Cambridge New Zealand – TrustPower road show

TrustPower @ Red Cherry

The lads from TrustPower; Graig Neustroski National Sales Manager and Graeme Purches Community Relations Manager speak to members of Cambridge Chamber of Commerce this evening, Wednesday the 30th of June 2010, at Red Cherry Cafe. Their subject; New Zealand’s power supply industry and TrustPower’s place in it. A wide ranging presentation – PowerPoint and all – current, historic and projected power requirements. Planning, strategy and logistics for future generation requirements. Expectations, obligations and frustrations under current regulation. TrustPower investment policy and strategies / positioning in the commercial and domestic power supply market. Not forgetting research, community v corporate philosophies (hearts and minds stuff) – and the big picture where do we go from here? questions. Along with one or two bits and bobs I didn’t quite grasp.

Heady stuff – whew!

Part feel good, part advocacy, part PR and part too much information – robustly entertaining none the less. Oh, and a disclosure; I am a happy TrustPower customer also using TrustPower telecoms division Kinect (BTW excellent and personable tech. support).

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Cambridge New Zealand – an historical missed opportunity

In August of 1964, shortly after my 13th birthday, in my last year at Whitehall School and before 1965’s big move to Cambridge High School, Mr Sutcliffe, our headmaster bought us older kids into town, during school time, to see the unveiling of the Fort Street plaque in that special week leading up to the Cambridge Centennial celebrations. Despite the rain and the briefness of the ceremony it is an experience I recall with absolute clarity. An historic event commemorating an historic Cambridge time and place; it enveloped me personally – vividly – in our history.

In recent days, in June of 2010, I became aware of the work to be carried out in the area we shall call the senior citizen’s hall car park – a not insignificant portion of the ‘historic precinct’ bounded by Victoria and Fort Streets and Milicich Place; the area referred to on the Fort Street plaque.

I took little notice until Wednesday (23/6/2010) when I, at last, walked over to have a look – discovering with more than just a little surprise an archaeological ‘dig’ in progress. I spoke briefly with the site manager and took this photograph of her. The significance of this began to dawn on me in the rather haphazard way that things do when you find yourself out of the loop.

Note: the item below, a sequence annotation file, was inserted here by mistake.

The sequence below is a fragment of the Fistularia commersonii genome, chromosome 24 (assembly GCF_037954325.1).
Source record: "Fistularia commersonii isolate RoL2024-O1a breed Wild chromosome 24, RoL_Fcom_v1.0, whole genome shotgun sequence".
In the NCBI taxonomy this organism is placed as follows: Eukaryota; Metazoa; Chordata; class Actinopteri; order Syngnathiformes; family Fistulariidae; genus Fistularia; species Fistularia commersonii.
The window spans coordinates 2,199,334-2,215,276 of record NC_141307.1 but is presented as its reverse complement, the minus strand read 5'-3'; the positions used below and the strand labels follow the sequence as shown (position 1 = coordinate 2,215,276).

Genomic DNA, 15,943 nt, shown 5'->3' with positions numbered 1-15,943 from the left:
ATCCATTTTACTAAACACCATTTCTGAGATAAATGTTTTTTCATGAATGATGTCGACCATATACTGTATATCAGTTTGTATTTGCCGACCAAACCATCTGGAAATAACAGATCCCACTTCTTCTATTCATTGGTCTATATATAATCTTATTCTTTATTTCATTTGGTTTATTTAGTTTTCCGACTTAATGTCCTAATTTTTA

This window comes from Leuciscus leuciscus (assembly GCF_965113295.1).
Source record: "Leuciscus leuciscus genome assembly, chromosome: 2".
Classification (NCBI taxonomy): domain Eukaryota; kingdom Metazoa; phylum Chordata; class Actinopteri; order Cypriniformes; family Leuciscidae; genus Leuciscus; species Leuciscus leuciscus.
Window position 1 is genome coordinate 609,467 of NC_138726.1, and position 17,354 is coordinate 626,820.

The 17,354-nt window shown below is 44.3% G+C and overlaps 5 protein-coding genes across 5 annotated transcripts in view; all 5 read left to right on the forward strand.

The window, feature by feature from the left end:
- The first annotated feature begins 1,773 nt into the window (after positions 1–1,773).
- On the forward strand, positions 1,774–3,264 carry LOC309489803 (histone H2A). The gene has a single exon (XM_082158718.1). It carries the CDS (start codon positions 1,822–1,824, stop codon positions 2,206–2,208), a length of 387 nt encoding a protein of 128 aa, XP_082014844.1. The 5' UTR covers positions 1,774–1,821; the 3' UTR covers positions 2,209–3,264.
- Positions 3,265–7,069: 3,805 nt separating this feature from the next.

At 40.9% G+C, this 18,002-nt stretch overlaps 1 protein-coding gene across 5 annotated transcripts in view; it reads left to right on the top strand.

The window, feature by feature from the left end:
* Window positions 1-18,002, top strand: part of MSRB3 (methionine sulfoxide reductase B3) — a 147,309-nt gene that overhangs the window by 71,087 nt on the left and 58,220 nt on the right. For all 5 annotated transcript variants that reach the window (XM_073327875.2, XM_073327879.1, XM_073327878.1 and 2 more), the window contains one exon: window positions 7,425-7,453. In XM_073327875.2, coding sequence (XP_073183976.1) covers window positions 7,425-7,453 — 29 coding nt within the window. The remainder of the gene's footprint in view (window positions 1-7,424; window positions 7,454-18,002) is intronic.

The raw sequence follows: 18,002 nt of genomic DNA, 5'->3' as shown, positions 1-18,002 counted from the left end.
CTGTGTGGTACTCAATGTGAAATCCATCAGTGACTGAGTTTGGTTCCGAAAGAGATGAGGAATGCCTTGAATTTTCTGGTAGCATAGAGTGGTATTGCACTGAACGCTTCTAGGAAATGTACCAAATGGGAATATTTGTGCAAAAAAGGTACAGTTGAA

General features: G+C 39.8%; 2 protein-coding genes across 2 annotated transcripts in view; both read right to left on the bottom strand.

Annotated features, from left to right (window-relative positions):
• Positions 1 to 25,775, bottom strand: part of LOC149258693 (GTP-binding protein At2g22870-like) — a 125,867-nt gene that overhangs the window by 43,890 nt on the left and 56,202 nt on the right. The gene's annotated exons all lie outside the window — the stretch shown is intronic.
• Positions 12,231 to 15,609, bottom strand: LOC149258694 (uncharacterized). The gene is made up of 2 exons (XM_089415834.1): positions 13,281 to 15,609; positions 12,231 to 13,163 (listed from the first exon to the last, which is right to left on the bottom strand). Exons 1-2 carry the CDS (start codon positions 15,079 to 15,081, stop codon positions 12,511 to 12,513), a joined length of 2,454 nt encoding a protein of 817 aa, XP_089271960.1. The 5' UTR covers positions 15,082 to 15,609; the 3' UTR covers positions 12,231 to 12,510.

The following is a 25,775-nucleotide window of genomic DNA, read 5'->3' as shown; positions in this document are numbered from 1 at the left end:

Cambridge NZ dig 23/6/2010

12:19PM Wednesday, 23/June/2010

I walked away somewhat confused and with the promise to return with the means to photograph the site from on high – something it was suggested – was not in the budget. On Wednesday evening I arranged with real estate photographer Jason Tregurtha to use his high tech elevated photography rig to record the site.  Unfortunately this was not to be. I have been kicking myself for the past two days for not having had the presence of mind to ask how much longer the dig would be in progress. Returning to the site 24 hours after my first visit I found the dig all but covered over.

Cambridge Senior Citizen's Hall car park 24/6/2010

12:22PM Thursday, 24/June/2010

So, who could have exercised the foresight, the leadership, the imagination, indeed, who if anyone, has the responsibility or the authority to have grabbed the opportunity to share this with the rest of us? Not in the future, not as a report, but as it was happening.  Who has the responsibility for advocating our cultural and historical heritage? In the week we were being encouraged to celebrate voluntarism who missed the opportunity to seek docents or interpreters – even security – from our community for this project?

Here is a list of the statutory, community, ad hoc and informal offices(ers) who may or may not have had a say in this –  indeed who may have been consulted (or not) – in no particular order: Waipa District Council staff, our elected Waipa representatives, the Cambridge Historical Society Inc. (of which I am a member), the curator of Cambridge Museum, the Waipa District iwi liaison officer, the Waipa Heritage Council (an informal committee of Waipa District Council), the New Zealand Historic Places Trust, the New Zealand Archaeological Association.

I feel let down by those responsible for the care and stewardship of our heritage. What a lost opportunity. Lost a teaching moment – an investment in our future.  Lost a time to savour and share – the opportunity for contemplation and reflection on our heritage. With leadership, effective communications and planning the management of this project in terms of cost, time frame and security could / should have factored community enthusiasm, knowledge and expertise into the dig for the benefit of us all.

We did the elevated shot anyway – for the record – thanks Jason.

Elevated shot Senior Citizen's Hall car park Cambridge

1:38PM Saturday, 25/June/2010 Photo credit: Jason Tregurtha open2view.com

© Michael Jeans | +64 27 496 3802 | galleries | michael@michaeljeans.co.nz

Pentax Optio WS80

ws80
Tiny camera – watch out for big fingers getting in the way – images look fine – didn’t think to try the HD function. May get back to you on that one. Retail in NZ around $400  oops $300. The promised video – with commentary – shot around 11:05 29/6/2010: Not bad.

Cambridge New Zealand – Cambridge Transport

Cambridge Transport

Who do you recognise in this photo? The names are coming but if you wish to help please email me or reply in the comments section below.
Cambridge Transport
Clicking on either photo it will take you to a larger version (use your browser back button to return here).
ref. Jim Sullivan

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